The discovery of diamonds in 1908 around Kolmanskuppe resulted in an uncontrollable diamond rush forcing the Government to establish the “Sperrgebiet” between 26-degree (Gibraltar) and the southern border stretching 100-kilometer inland. Prospectors were forced to turn northwards beyond the Sperrgebiet. This resulted in the discovery of diamonds at Spencer Bay in December 1908 and between Meob and the Conception Bay area (Diamond area no 2). This resulted in a total of 5000 diamond claims being registered in 1909 and hopeful prospectors tried their luck at Saddle Hill and Spencer Bay and via Swakopmund and Sandwich Harbour southwards towards Meob Bay. However, the small yields of diamonds from these claims resulted in only a few prospectors in the long term being successful.
Transporting of supplies and mine equipment was effected mainly from Swakopmund by ship and the cutter Viking via Sandwich Harbour, Conception Bay and Meob Bay. Various shipping casualties occurred, such as when the Eduard Bohlen intend to off-load mining equipment, was consequently lostat Conception Bay (1909).
In the area between Conception Bay and Meob Bay the mining settlements of Holsatia, Charlottenfelder and Grillenberger was established and no form of engine-driven transport was available during the first 15 years. One sample of an oxwagen fitted with special wide iron bands to make transportation in sandy areas is visible north off Grillenberger. This wagon and surfboats at Meob Bay are examples of pre-World War I historical relicts depicting the immense difficult pioneering days in those inhospitable desert conditions.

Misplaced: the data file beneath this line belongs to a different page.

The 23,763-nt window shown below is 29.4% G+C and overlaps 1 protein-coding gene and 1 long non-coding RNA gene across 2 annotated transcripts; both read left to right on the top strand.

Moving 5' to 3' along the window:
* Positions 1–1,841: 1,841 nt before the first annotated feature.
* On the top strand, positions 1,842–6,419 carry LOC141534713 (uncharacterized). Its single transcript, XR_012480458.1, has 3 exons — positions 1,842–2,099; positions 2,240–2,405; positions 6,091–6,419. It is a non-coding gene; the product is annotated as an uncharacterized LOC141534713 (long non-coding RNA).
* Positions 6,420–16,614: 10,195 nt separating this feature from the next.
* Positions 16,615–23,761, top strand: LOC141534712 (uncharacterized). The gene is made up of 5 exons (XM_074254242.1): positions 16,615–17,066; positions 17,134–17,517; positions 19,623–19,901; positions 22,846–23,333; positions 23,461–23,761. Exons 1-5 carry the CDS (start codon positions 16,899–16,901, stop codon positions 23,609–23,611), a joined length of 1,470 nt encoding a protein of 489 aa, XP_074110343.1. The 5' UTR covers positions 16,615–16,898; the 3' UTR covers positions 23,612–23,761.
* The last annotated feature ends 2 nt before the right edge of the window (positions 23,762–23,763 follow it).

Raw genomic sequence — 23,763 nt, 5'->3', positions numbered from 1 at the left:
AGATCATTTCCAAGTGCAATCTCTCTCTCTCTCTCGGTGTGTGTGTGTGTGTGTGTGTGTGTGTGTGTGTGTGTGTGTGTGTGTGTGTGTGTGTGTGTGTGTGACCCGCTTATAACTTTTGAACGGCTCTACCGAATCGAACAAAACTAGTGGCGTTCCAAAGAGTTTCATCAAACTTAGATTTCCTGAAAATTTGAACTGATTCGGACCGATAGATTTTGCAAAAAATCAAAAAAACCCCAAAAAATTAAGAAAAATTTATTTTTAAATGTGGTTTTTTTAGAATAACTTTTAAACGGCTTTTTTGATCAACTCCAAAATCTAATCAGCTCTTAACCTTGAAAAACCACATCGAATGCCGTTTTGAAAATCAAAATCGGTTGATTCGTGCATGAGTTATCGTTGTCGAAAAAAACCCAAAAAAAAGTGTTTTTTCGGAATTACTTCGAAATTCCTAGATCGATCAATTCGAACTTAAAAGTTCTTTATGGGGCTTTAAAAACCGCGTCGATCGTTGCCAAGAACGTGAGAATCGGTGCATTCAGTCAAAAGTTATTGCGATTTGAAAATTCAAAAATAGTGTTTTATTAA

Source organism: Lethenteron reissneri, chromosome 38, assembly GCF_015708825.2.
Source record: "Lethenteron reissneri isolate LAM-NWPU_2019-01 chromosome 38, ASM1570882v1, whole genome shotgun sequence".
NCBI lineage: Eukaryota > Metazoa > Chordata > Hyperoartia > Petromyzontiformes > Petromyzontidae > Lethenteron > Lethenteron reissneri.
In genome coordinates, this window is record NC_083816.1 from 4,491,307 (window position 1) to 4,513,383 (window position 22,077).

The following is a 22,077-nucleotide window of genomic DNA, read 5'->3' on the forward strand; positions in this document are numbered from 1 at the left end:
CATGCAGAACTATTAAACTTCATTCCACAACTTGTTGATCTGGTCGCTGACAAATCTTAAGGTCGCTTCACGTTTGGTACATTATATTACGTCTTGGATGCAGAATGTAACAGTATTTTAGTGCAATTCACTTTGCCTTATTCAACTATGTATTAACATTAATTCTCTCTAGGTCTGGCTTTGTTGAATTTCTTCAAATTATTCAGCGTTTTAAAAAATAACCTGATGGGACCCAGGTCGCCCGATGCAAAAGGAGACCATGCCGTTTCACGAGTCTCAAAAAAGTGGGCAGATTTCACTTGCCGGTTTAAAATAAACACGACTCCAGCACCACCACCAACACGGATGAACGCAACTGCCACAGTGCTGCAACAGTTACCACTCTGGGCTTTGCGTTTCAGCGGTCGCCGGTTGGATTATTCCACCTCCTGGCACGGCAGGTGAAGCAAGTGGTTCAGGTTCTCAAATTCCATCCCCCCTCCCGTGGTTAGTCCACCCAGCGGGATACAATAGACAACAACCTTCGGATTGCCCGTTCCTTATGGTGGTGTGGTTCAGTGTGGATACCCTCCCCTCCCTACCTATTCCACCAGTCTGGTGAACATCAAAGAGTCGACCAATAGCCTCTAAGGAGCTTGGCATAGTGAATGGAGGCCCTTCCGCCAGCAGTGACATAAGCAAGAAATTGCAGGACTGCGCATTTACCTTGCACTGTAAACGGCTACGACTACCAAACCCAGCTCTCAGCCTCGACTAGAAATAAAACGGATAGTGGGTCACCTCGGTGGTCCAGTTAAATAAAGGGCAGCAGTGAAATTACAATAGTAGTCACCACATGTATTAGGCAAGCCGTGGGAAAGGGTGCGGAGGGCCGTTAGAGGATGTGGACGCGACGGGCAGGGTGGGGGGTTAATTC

During 1912/1913 a light railway from Conception Bay to Conception Water and an 80-kilometer pipeline linking the settlements were constructed. It is not totally clear as how many pre-fabricated buildings were erected at the various settlements and only the foundations of some of these are today still visible.
In November 1914 all persons in this area were requested to stop operations and to proceed to Swakopmund up country. This order came as a result of an expected invasion of allied troops.
During 1920 activities recommenced in this area and only four companies operated in this area until De Beers purchased one after the other concession area in 1929. From old mining records it is clear that the average diamond found in this area was much smaller to those found south of Luderitzbucht. Operators made use of hand-operated movable sieve jigs, of which some are still visible today at the old mining settlements and were largely dependent on an Ovambo labour force.
Namaqua Diamonds for instance employed between 500 and 600 Ovambo’s under contract. They were distributed in gangs of 50 over the extend of the mining area.
In 1932 the price of diamonds dropped considerable and almost all known diamondiferous ground has been worked over at least once. The small diamonds left in the tailings of earlier workers made productions uneconomic.
After World War II a company Industrial Diamonds of South Africa (1945) Ltd. conducted extensive prospecting in the Meob area in which no diamonds were recovered and CDM also abandoned Meob Bay in the early 60’s.
Today only some remnants of the activities are visible and are deteriorating at an alarming rate. There are a limited quantity of hand-operated mining equipment left, two surf boats at Meob and ox-wagon north of Grillenberger giving some in-sight into the hardships endured by Indigenous Namibians and Early settlers to Namibia.
Saddle Hill became well known in Namibian diamond operations through the efforts of the remarkable Mose Kahan. The unsinkable Mose was born in Konigsberg, Prussia and after emigrating to South Africa where he became involved in prospecting and mining. His application for a concession in Diamond area no 2 were successful and he named his claims Saddle Hill Ophir and Atlantis.
To reach his claims with food and mining supplies, Kahan had to make his way through shifting dunes with transport available in those years, which was indeed a hazardous undertaking. After World War II Kahan bought some Ford “stopneus” lorries from surplus war stock, fitting them with Dakota DC3aircraft tyres. With these low-pressure aircraft tyres he was able to bring supplies and equipment to Saddle Hill. However one of these lorries, nick named Suzie, had unfortunately to be abandoned in the dunes, today still awaiting the return of a repair crew. Likewise a Bulldozer, pulling trailers with supplies and equipment close to the Uri Haugab Mountains.